Open letter: health professions on the aftermath of terrorism

BMJ 2001; 323 doi: https://doi.org/10.1136/bmj.323.7319.1004/a (Published 27 October 2001) Cite this as: BMJ 2001;323:1004
  1. George Alberti, president,
  2. Sian Griffiths, president,
  3. David Hall, president,
  4. Hakesley-Brown Roswyn, president,
  5. John Cox, president
  1. Royal College of Physicians of London, London NW1 4LE
  2. Faculty of Public Health Medicine of the Royal College of Physicians, London NW1 4LB
  3. Royal College of Paediatrics and Child Health, London NW1 4LB
  4. Royal College of Nursing, London W1M 0AB
  5. Royal College of Psychiatrists, London SW1X 8PG

    EDITOR—We unreservedly condemn the attacks on New York and Washington, DC, on 11 September. We extend our heartfelt sympathy to the relatives, friends, and colleagues of the victims.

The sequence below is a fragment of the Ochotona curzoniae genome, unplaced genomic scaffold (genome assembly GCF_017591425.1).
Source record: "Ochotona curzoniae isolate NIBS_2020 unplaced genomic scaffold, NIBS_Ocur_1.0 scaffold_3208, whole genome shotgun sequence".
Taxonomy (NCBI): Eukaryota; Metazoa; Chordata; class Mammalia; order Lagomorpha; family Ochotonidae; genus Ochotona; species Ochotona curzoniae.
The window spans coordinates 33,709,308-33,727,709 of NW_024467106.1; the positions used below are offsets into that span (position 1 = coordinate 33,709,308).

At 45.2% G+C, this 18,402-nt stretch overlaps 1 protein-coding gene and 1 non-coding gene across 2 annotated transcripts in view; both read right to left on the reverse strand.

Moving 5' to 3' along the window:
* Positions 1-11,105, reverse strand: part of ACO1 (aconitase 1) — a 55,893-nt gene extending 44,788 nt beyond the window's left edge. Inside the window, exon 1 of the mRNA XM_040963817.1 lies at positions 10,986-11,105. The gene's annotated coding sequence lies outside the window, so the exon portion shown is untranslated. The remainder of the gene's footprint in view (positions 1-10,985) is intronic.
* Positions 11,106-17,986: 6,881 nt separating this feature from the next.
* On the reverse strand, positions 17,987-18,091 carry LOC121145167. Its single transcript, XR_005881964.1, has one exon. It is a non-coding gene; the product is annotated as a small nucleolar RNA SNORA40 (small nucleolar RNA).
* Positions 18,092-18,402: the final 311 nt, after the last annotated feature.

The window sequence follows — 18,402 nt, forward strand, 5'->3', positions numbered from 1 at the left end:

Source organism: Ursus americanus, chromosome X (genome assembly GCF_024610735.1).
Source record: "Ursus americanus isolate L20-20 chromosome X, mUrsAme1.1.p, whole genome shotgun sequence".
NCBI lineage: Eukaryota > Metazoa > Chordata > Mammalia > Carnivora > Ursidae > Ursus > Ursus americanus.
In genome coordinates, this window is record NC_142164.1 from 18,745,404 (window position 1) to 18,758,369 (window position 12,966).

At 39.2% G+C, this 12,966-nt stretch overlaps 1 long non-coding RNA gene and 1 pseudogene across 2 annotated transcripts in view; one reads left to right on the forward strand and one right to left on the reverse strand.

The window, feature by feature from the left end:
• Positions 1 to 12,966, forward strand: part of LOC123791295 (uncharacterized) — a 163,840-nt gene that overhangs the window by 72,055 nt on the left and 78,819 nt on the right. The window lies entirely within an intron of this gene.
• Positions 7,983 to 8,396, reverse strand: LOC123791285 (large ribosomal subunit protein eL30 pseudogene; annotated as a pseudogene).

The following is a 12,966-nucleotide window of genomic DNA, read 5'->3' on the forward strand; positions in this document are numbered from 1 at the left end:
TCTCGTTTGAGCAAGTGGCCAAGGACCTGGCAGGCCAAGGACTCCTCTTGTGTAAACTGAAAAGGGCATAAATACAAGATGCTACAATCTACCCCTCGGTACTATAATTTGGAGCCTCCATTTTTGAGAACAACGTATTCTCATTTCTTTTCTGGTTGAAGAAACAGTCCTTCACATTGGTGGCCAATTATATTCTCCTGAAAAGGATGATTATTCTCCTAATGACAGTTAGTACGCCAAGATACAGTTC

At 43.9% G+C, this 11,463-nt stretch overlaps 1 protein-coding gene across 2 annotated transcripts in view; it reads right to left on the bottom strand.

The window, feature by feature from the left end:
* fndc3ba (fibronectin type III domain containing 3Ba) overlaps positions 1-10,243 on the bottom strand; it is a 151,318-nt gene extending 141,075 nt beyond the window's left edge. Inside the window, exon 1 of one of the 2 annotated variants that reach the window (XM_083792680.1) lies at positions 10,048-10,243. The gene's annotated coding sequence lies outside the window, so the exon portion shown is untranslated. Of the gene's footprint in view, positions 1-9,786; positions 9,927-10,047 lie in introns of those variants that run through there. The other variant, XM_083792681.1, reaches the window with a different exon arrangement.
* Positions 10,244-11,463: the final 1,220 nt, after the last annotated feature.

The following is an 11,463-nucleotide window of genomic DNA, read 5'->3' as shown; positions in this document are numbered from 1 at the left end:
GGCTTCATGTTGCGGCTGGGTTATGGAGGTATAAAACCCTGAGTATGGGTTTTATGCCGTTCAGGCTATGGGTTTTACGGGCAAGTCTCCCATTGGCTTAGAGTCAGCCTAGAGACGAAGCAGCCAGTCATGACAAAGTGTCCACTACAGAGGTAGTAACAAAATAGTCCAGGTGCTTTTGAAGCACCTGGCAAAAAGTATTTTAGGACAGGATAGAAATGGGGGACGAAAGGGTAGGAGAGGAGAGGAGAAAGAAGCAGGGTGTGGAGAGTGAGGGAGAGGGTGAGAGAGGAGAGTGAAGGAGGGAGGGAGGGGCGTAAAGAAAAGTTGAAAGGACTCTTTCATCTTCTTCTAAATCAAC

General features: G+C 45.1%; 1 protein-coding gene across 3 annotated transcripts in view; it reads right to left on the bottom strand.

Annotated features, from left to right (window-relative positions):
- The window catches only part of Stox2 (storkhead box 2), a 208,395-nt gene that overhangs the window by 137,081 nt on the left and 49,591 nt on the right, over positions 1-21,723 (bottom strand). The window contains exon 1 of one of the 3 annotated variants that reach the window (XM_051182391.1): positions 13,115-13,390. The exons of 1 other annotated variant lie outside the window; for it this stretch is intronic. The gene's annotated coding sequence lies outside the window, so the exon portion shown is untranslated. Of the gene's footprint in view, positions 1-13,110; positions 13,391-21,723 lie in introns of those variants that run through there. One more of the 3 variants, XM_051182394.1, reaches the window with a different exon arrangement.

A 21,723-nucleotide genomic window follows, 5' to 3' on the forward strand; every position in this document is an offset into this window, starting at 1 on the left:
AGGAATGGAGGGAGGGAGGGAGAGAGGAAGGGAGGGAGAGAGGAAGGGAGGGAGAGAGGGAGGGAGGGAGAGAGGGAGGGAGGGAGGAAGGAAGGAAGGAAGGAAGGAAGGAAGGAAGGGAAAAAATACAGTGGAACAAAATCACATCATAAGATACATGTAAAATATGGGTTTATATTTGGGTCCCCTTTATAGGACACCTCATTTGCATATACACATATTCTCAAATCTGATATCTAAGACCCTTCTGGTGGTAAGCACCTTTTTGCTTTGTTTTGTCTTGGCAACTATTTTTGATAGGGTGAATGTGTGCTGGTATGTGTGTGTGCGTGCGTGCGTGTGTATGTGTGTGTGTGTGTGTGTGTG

We are concerned that all responses should take account of the magnitude and complexity of the problem of combating terrorism of all kinds and its causes.

    By virtue of their skills and experience, health professionals should take part in formulating appropriate responses to humanitarian needs in this crisis, taking into account lessons learnt from the past. In the longer term, building local capacity in the healthcare systems of affected populations will be an important contribution.

    There is an urgent need to monitor the health of the population of Afghanistan and to make this information widely known and acted on in a way appropriate to the people of that country.

    In the aftermath of the attacks social tension is increasing. We call on health professionals to help combat racism wherever encountered in health services and promote tolerance.

    In the longer term we urge that in formulating foreign policy, governments should assess the effects of their proposed actions on the health and human rights of their own people and those likely to be affected in the wider world.

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